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Emily Maitlis explains absence from BBC’s Newsnight

Newsnight presenter Emily Maitlis has said she did not present the BBC Two programme on Wednesday because “I asked for the night off”.

She responded to suggestions that the BBC had replaced her after it said her introduction about Dominic Cummings on Tuesday’s show did not meet the required standards of due impartiality.

Newsnight’s UK editor Katie Razzall presented the programme instead.

Maitlis said she knew the show “would be in the most excellent hands”.

She tweeted on Thursday morning to say she had been “overwhelmed by all the kindness, messages – and support on here – and I’ve probably missed much of it. A big thank you from us all at #newsnight”.

Razzall said on Wednesday evening she “wouldn’t have agreed to present the show” if Maitlis had been asked to take the night off.

The programme’s editor Esme Wrenn said Maitlis “hasn’t been replaced tonight in response to the BBC statement”. Deputy editor Stewart McLean added: “For the avoidance of doubt, @maitlis has neither ‘been replaced’ nor ‘been taken off air’ for this evening’s Newsnight”.

Maitlis is not scheduled to present the show again this week – Emma Barnett is fronting Thursday’s programme, with Kirsty Wark on Friday.

Tuesday’s programme opened with Maitlis saying “the country can see” government adviser Mr Cummings had “broken the rules”.

The BBC said the show should have made clear the remarks were “a summary of the questions we would examine” about the prime minister’s aide.

It added the news programme’s staff had been reminded about its guidelines.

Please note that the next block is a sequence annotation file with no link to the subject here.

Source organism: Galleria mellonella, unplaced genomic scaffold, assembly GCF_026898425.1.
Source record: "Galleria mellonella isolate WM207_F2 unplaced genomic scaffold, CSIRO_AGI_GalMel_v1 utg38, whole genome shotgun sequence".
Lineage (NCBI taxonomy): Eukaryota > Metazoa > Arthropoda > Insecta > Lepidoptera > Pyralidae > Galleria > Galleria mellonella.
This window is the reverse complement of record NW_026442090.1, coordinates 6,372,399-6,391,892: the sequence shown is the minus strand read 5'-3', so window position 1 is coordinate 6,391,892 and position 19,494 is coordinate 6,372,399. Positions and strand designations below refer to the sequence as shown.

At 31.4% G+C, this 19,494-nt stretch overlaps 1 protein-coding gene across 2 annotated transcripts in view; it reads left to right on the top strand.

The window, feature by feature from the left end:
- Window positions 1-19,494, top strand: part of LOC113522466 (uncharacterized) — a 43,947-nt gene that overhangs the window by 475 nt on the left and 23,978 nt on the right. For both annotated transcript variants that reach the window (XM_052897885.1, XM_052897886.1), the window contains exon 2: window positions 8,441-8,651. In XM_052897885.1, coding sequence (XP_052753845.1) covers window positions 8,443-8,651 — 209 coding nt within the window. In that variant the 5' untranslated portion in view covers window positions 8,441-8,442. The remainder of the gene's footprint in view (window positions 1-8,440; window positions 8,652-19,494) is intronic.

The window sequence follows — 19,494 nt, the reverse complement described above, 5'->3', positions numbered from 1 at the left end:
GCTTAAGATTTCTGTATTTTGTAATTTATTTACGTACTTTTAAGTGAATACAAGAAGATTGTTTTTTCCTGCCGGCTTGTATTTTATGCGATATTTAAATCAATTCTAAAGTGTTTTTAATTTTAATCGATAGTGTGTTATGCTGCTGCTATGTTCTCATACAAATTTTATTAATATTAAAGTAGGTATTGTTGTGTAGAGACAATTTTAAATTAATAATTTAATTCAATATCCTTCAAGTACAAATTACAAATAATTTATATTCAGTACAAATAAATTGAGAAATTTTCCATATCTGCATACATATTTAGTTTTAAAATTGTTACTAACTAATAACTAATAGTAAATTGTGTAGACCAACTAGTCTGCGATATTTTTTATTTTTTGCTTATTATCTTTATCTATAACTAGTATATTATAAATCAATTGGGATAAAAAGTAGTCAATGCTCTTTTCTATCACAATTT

At the beginning of the BBC Two programme, Maitlis said the country was “shocked” that the government could not see that Boris Johnson’s aide had broken the rules by travelling from London to County Durham during the coronavirus lockdown.

She said the “public mood” was “one of fury, contempt and anguish”, and that Mr Cummings had made people who struggled to keep to the government’s rules “feel like fools”.

She continued: “The prime minister knows all this. But despite the resignation of one minister, growing unease from his backbenchers, a dramatic early warning from the polls and a deep national disquiet, Boris Johnson has chosen to ignore it.

“Tonight we consider what this blind loyalty tells us about the workings of Number 10.”

In a statement on Wednesday, the BBC said it had “reviewed the entirety of last night’s Newsnight, including the opening section”.

“While we believe the programme contained fair, reasonable and rigorous journalism, we feel that we should have done more to make clear the introduction was a summary of the questions we would examine, with all the accompanying evidence, in the rest of the programme,” it continued.

“As it was, we believe the introduction we broadcast did not meet our standards of due impartiality.”

Mr Cummings’ 260-mile journey has been the focus of intense media scrutiny since coming to light last week.

On Monday, the prime minister’s most senior adviser explained that he decided to make the trip because he felt it would be better to self-isolate in a place where he had options for childcare if required.

On Wednesday, Boris Johnson ruled out an inquiry into his adviser’s conduct, insisting it was time to “move on” from the row.

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